I Can See Right through You

I Can See Right through You

Welcome to the latest installment on Leadership Lexicon. See prior posts on Relationships, Responsibility, and being Approachable.

It is popular to say that the best leaders are transparent. I have defined that concept in this way:

WBS Dictionary: Transparent means that the leader has no secret agenda and does not keep other operational secrets. There is no second set of books. There is no sharing of insider information. There is no self-dealing ( No playing politics (5.2.3). No deception (5.2.5). Transparency suggests that you can see right through someone or a situation. Nothing is hidden. All organizations have certain matters that are not for publication, such as a human resources action or negotiations on mergers that would affect markets. Confidentiality is appropriate. Transparency is appropriate. And both can exist side by side without conflict.


One adage suggests that with transparent people, what you see is what you get. They deal with you honestly, do not play games, and have the courage to tell you “I don’t know” rather than load you up with a bunch of BS. You trust people who are transparent. And they consistently give you reason to build that trust.

“If you tell the truth you don’t have to remember anything,” is a quote attributed to Mark Twain. This is the transparent leader. They “open their kimono” as the saying goes and do not try to obfuscate or confuse. If all you are remembering is the truth, it is much easier than trying to weave a web of lies and remember all the different aspects to the lies.

Testing Veracity

In my corporate days where internal investigations were a routine part of the job, I used several techniques to test a person’s veracity. One of them was to create a timeline of a person’s story. A simple listing of events in a story will often show inconsistencies and possible subterfuge. The transparent person doesn’t worry about getting “caught” since they have put everything out on the table.

Secretive People

When a leader tries to hide things from the team, the odds are good that they will be found out. Once this happens, trust is broken and the person in the leadership role will have their leadership journey derailed. Trust is very difficult to rebuild if, in fact, it can be done at all. When you act in a consistently transparent manner, you never have to worry about this.

It might surprise some, but it is easy to discern those who are dealing with you with a clear conscience. Those who are hiding things, unless they are pure sociopaths, will have guilt for the deception and it will reflect in their manners, attitude, body language, and word choice. The sustained leader learns to read these cues.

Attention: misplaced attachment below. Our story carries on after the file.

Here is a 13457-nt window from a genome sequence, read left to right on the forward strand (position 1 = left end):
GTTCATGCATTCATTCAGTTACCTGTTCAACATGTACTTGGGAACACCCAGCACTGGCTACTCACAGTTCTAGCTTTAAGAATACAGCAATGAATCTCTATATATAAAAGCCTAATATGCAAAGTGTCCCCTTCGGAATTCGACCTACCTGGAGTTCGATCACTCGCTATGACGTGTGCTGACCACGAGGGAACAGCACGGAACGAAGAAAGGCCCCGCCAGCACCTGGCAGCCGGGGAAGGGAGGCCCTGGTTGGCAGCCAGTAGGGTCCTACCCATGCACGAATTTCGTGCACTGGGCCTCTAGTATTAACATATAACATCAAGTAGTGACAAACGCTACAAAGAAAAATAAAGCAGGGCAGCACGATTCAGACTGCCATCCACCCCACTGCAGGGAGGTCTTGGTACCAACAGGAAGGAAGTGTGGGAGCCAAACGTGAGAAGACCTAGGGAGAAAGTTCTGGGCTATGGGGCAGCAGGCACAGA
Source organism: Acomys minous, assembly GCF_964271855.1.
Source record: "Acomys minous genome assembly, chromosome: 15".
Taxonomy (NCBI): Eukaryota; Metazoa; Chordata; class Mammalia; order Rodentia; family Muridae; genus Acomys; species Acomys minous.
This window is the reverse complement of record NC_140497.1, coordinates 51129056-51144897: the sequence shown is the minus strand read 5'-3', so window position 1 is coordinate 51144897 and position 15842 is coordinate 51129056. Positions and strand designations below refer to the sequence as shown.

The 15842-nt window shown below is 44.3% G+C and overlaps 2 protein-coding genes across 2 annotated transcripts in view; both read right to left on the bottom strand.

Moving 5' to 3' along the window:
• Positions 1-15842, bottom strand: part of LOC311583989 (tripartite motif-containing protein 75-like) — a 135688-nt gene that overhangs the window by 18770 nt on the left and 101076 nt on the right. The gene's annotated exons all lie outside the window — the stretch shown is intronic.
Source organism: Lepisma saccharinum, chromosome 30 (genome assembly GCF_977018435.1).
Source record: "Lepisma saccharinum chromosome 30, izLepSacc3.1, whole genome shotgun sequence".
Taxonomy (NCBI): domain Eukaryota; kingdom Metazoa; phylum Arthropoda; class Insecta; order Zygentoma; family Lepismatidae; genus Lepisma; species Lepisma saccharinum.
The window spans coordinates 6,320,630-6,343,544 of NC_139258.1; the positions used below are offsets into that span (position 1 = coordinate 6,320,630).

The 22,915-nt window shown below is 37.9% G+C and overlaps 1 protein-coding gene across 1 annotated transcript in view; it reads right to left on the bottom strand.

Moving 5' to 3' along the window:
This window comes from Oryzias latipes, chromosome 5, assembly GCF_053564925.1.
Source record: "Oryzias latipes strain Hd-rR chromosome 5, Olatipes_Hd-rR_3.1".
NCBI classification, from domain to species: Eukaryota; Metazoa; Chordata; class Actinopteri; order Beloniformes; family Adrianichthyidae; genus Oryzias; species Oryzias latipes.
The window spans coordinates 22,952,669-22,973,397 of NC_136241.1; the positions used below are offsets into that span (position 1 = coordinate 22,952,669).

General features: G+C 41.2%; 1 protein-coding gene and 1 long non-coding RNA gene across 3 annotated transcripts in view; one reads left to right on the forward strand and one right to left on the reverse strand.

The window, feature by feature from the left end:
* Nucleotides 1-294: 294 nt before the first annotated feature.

Holding Confidences

Confidential matters should not be aired in a public forum. We all have a variety of skeletons in our respective closets and those events can and should stay in your past. A possible exception might be when you are seeking a public position that requires a high level security clearance. In those cases the real issue is not your improper behavior, but whether someone with knowledge of it could use it to blackmail you into revealing secret data. Even so, while that information might be known to the government, there is no reason that these matters should be  disclosed outside of that limited audience.

Similarly in business there are matters that are not designed for public consumption. Human resource decisions, internal investigations, and confidential business information that could be used against a company by its competitors should remain confidential. In some cases, wrongful disclosures can lead to criminal consequences. Within transparency there comfortably exists a sphere of confidentiality. On a personal level, we do not disclose personal or embarrassing information about family or friends. That sort of “gossip-mongering” reflects poorly on your character.

Starting Over

We all have our share of “youthful indiscretions” that we would prefer to leave in our youth. Who we were then is not who we are now. There is, and should be, a “start over” button to the various phases of our life.  Leave your errors in the past, learn from them, and start today to rebuild your character. As a sustained leader you have learned from your past errors in judgement and are now a wiser person. Being transparent does not require the complete airing of all of our dirty laundry from the day we were born. It’s a certainty that we all crapped our diapers.

This material is derived from the book Sustained Leadership WBS and is found in section Transparent. Buy the book here

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With an extensive career in government contracting, Tom has found many examples, both good and bad, of leadership. These posts are based on his latest book, Sustained Leadership WBS, published by Morgan James. Tom is available to speak to your team on the importance of developing sustained leaders.


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